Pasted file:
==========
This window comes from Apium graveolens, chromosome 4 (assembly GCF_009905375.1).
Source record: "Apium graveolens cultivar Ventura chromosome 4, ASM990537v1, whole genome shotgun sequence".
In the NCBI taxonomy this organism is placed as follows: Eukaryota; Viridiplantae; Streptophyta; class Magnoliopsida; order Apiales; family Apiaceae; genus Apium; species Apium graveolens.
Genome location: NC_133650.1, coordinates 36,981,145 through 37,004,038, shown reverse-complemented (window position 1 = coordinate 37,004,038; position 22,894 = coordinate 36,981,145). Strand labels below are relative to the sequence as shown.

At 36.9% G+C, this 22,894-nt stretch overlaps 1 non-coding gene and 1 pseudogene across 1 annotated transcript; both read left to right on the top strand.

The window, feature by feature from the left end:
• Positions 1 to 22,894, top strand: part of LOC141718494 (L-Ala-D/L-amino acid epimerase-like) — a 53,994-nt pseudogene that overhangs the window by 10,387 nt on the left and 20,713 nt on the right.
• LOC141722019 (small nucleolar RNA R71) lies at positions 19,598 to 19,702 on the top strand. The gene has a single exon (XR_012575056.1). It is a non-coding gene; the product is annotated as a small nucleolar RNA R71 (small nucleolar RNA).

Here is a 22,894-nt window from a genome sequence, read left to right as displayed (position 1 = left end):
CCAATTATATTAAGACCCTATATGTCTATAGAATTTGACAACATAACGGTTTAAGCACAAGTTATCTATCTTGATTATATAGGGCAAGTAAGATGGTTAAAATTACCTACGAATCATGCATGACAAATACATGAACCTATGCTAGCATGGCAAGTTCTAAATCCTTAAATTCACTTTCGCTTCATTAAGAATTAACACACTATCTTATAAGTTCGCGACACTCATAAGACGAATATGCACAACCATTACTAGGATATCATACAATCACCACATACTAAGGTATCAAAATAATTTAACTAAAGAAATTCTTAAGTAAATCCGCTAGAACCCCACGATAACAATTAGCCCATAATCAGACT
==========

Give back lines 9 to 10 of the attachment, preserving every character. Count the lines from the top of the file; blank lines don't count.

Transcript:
Here is a 22,894-nt window from a genome sequence, read left to right as displayed (position 1 = left end):
CCAATTATATTAAGACCCTATATGTCTATAGAATTTGACAACATAACGGTTTAAGCACAAGTTATCTATCTTGATTATATAGGGCAAGTAAGATGGTTAAAATTACCTACGAATCATGCATGACAAATACATGAACCTATGCTAGCATGGCAAGTTCTAAATCCTTAAATTCACTTTCGCTTCATTAAGAATTAACACACTATCTTATAAGTTCGCGACACTCATAAGACGAATATGCACAACCATTACTAGGATATCATACAATCACCACATACTAAGGTATCAAAATAATTTAACTAAAGAAATTCTTAAGTAAATCCGCTAGAACCCCACGATAACAATTAGCCCATAATCAGACT